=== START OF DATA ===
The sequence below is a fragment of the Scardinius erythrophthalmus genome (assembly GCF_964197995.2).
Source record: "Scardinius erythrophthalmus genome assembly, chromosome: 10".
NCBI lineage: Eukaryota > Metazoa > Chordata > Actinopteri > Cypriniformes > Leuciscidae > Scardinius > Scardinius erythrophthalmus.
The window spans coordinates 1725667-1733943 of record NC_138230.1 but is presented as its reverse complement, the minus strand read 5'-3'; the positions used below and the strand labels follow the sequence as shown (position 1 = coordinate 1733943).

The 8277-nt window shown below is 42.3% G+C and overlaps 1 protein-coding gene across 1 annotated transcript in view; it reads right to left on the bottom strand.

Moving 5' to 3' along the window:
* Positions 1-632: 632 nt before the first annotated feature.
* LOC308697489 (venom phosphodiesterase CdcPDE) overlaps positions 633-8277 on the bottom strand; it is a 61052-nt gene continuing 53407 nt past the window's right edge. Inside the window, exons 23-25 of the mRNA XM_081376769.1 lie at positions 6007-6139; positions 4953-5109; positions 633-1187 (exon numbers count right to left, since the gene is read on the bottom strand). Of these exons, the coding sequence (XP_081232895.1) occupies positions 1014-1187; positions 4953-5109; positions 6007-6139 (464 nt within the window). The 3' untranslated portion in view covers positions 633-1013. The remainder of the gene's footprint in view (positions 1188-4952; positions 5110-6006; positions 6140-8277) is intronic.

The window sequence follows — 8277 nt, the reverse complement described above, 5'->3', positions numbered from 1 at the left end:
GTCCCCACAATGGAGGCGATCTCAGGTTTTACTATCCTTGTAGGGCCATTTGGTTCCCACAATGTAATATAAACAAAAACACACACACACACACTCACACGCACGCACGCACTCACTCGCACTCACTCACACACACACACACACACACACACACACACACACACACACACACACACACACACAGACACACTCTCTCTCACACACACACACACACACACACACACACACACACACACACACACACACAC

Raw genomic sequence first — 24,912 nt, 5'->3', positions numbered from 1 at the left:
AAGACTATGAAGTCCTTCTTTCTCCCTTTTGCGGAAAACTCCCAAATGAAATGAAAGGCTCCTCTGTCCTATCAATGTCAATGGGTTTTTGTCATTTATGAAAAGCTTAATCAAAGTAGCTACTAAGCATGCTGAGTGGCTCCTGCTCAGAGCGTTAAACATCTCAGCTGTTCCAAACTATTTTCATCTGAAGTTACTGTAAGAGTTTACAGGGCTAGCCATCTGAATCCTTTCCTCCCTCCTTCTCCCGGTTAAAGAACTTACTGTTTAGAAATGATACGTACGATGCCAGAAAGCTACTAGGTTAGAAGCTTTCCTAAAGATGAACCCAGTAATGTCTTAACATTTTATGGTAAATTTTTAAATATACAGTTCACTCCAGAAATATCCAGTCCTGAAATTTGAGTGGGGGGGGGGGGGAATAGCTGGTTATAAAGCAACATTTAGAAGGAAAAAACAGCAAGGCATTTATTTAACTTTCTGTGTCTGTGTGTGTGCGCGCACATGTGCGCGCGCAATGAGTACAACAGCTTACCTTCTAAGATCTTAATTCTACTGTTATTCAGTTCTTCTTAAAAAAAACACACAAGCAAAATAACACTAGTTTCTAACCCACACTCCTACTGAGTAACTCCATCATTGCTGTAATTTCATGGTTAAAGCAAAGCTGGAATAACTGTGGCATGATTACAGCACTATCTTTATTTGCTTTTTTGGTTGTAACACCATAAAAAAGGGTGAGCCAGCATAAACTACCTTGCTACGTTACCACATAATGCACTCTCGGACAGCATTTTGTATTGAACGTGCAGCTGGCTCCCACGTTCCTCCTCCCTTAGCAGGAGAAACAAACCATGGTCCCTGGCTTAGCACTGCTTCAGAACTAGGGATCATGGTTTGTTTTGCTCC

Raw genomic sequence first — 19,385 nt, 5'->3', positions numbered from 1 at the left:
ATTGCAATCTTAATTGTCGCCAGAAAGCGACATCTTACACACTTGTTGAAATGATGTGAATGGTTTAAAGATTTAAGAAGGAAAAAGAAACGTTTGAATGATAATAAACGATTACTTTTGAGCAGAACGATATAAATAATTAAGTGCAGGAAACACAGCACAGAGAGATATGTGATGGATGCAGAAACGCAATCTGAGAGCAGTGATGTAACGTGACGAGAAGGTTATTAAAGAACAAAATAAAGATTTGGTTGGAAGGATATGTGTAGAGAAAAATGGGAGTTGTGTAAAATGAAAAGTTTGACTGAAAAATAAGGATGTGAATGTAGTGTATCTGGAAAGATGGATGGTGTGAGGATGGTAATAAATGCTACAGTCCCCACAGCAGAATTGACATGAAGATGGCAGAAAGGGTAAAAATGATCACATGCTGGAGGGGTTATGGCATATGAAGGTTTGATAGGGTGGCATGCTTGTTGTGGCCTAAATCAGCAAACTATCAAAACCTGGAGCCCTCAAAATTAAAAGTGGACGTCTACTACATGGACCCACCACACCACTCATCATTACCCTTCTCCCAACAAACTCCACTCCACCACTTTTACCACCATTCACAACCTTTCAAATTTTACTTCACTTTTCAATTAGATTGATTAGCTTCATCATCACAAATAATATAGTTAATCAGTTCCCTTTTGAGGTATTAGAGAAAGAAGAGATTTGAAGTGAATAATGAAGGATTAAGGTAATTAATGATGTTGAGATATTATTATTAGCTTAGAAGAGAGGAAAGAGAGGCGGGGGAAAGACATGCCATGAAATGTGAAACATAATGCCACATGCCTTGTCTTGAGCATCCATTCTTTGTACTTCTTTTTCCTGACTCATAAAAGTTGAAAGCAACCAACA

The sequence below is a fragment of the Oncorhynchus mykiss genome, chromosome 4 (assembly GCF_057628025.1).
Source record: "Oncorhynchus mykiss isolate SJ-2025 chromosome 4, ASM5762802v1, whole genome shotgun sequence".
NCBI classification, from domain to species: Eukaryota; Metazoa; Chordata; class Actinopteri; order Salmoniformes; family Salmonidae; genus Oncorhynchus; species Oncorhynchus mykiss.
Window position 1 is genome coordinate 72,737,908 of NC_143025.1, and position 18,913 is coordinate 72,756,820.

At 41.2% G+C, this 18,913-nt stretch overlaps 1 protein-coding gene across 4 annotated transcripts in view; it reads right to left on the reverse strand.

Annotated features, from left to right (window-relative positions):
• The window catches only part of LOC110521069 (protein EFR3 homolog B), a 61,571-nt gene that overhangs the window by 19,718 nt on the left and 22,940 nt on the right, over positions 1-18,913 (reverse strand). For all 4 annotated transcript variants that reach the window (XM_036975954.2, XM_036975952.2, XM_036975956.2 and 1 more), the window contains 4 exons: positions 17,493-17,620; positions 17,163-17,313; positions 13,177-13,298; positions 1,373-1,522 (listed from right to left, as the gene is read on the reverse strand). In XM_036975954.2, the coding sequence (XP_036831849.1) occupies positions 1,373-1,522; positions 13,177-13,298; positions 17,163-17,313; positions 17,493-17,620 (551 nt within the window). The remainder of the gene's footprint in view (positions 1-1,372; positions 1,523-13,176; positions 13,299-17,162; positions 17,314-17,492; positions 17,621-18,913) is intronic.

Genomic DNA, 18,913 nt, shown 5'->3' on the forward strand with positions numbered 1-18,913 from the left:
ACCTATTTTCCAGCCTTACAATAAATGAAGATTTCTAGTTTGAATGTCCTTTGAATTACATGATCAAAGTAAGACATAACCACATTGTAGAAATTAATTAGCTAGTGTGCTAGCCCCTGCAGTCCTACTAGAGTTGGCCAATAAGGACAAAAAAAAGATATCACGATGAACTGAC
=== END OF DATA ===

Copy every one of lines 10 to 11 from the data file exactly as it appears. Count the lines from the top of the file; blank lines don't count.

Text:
GTCCCCACAATGGAGGCGATCTCAGGTTTTACTATCCTTGTAGGGCCATTTGGTTCCCACAATGTAATATAAACAAAAACACACACACACACACTCACACGCACGCACGCACTCACTCGCACTCACTCACACACACACACACACACACACACACACACACACACACACACACACACACACACAGACACACTCTCTCTCACACACACACACACACACACACACACACACACACACACACACACACACAC

Raw genomic sequence first — 24,912 nt, 5'->3', positions numbered from 1 at the left: